In Toronto’s scorching housing market, sales records have notoriously short lifespans as new milestones are reached almost consecutively month-to-month.
July was no exception with 9,989 homes changing hands (an all-time high for the month) while prices jumped to $709,825, up 16.6 per cent from the same time last year.
Despite fervent activity and monumental price gains however, the real estate board isn’t very enthusiastic about the underlying reason propelling prices skywards – a dire lack of supply.
“Policy makers need to be focusing on solutions to the sustained lack of low-rise inventory throughout the GTA,” said Larry Cerqua, president of the Toronto Real Estate Board (TREB)..
Buyers in July had 31.9 per cent fewer homes to choose from compared to twelve months ago, a substantial dip that has driven competition for properties on the market to feverish levels, particularly for single-family houses.
Double-digit price jumps have become the norm with family homes in some cities selling in an average of just nine days.
Detached residences across the GTA collectively saw values up 18.5 per cent, with price growth in the suburbs outpacing the City of Toronto.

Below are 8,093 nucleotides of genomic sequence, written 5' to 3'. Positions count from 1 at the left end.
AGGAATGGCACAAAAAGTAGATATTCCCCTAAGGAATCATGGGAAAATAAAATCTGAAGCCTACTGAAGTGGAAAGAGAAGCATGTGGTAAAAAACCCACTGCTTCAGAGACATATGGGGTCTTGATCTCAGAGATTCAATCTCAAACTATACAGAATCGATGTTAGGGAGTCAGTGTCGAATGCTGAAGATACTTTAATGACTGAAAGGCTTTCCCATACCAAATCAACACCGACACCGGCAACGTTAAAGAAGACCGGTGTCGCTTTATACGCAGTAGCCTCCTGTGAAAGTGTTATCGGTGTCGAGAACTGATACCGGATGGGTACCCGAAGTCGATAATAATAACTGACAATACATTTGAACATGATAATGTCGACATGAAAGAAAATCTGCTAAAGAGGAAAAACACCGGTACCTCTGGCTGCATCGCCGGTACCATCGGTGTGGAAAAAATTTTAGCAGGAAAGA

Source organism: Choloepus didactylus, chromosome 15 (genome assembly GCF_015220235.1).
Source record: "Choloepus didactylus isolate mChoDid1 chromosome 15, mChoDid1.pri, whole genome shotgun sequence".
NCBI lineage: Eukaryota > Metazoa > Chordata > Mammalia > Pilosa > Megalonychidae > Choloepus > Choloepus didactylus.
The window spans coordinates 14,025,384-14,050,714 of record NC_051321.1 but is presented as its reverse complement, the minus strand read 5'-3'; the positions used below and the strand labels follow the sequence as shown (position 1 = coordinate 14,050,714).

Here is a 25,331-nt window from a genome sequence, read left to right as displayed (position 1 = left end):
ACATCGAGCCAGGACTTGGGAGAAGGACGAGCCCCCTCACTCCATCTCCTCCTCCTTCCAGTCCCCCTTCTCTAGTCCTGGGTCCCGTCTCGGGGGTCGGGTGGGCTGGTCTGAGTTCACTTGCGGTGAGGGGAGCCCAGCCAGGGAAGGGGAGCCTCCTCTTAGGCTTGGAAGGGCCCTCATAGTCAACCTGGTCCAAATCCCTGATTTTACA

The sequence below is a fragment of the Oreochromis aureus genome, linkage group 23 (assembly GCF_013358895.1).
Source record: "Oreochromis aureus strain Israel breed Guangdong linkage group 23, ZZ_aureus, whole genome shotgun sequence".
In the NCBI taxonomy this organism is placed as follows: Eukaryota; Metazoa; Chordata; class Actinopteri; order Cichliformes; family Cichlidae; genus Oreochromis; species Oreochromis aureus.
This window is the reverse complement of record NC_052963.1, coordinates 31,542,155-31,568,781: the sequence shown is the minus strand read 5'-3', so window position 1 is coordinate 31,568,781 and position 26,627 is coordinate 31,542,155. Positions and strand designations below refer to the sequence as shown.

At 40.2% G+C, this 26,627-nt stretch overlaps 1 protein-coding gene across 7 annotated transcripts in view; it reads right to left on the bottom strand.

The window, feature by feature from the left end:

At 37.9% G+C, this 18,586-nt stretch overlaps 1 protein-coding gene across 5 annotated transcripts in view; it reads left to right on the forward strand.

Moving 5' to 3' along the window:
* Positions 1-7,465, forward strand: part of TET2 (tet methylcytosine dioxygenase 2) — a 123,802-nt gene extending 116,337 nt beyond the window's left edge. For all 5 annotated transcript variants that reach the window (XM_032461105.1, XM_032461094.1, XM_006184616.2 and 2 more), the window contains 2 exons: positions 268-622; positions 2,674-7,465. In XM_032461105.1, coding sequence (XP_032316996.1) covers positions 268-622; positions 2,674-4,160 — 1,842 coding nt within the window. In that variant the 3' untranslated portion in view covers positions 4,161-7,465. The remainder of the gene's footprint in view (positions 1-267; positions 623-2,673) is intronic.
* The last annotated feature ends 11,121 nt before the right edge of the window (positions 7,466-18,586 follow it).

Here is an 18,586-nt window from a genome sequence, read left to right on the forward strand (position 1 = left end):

“GTA REALTORS® have been working very hard on behalf of their buyer clients to help them find a home meeting their needs,” said Mr. Cerqua in a statement. “Unfortunately, listings for single-detached and semi-detached houses and townhouses continue to be in short supply.”
The number of detached homes that sold over asking effectively doubled from 1,241 in July 2015 to 2,281 last month.
The condo market, which isn’t plagued by the same dearth of supply as family homes, saw prices climb by 8.2 per cent in Toronto. Surprisingly however, condos outside the city experienced an even more substantial 13.7 per cent spike, a sign suburbanites are driving demand for high rises as they’re increasingly being priced out of family homes.